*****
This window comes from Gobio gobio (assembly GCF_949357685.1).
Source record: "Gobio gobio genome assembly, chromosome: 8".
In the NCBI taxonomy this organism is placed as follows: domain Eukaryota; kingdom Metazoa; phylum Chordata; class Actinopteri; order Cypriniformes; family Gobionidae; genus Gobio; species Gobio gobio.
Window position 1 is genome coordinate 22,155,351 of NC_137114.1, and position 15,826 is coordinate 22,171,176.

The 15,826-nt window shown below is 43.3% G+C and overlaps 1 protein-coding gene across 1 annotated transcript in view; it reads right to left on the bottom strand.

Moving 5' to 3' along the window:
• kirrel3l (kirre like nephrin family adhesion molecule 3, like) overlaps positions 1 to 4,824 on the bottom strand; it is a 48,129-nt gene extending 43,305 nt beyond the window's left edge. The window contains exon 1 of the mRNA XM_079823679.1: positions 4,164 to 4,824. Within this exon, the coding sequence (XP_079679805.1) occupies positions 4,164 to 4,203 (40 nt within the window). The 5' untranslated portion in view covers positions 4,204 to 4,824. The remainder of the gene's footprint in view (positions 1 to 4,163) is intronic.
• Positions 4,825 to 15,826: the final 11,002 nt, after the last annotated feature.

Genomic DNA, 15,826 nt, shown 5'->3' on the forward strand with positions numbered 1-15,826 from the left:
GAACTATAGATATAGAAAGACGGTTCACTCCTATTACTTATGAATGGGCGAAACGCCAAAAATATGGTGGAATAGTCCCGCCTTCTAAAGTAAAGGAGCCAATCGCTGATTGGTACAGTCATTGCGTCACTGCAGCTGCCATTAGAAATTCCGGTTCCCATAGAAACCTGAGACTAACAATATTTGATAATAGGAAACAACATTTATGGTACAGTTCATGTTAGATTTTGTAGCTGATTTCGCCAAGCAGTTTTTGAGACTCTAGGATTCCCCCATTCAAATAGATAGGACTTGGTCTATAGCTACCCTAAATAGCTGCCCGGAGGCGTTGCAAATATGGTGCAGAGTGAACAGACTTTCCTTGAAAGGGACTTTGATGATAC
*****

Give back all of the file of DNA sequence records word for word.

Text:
This window comes from Gobio gobio (assembly GCF_949357685.1).
Source record: "Gobio gobio genome assembly, chromosome: 8".
In the NCBI taxonomy this organism is placed as follows: domain Eukaryota; kingdom Metazoa; phylum Chordata; class Actinopteri; order Cypriniformes; family Gobionidae; genus Gobio; species Gobio gobio.
Window position 1 is genome coordinate 22,155,351 of NC_137114.1, and position 15,826 is coordinate 22,171,176.

The 15,826-nt window shown below is 43.3% G+C and overlaps 1 protein-coding gene across 1 annotated transcript in view; it reads right to left on the bottom strand.

Moving 5' to 3' along the window:
• kirrel3l (kirre like nephrin family adhesion molecule 3, like) overlaps positions 1 to 4,824 on the bottom strand; it is a 48,129-nt gene extending 43,305 nt beyond the window's left edge. The window contains exon 1 of the mRNA XM_079823679.1: positions 4,164 to 4,824. Within this exon, the coding sequence (XP_079679805.1) occupies positions 4,164 to 4,203 (40 nt within the window). The 5' untranslated portion in view covers positions 4,204 to 4,824. The remainder of the gene's footprint in view (positions 1 to 4,163) is intronic.
• Positions 4,825 to 15,826: the final 11,002 nt, after the last annotated feature.

Genomic DNA, 15,826 nt, shown 5'->3' on the forward strand with positions numbered 1-15,826 from the left:
GAACTATAGATATAGAAAGACGGTTCACTCCTATTACTTATGAATGGGCGAAACGCCAAAAATATGGTGGAATAGTCCCGCCTTCTAAAGTAAAGGAGCCAATCGCTGATTGGTACAGTCATTGCGTCACTGCAGCTGCCATTAGAAATTCCGGTTCCCATAGAAACCTGAGACTAACAATATTTGATAATAGGAAACAACATTTATGGTACAGTTCATGTTAGATTTTGTAGCTGATTTCGCCAAGCAGTTTTTGAGACTCTAGGATTCCCCCATTCAAATAGATAGGACTTGGTCTATAGCTACCCTAAATAGCTGCCCGGAGGCGTTGCAAATATGGTGCAGAGTGAACAGACTTTCCTTGAAAGGGACTTTGATGATAC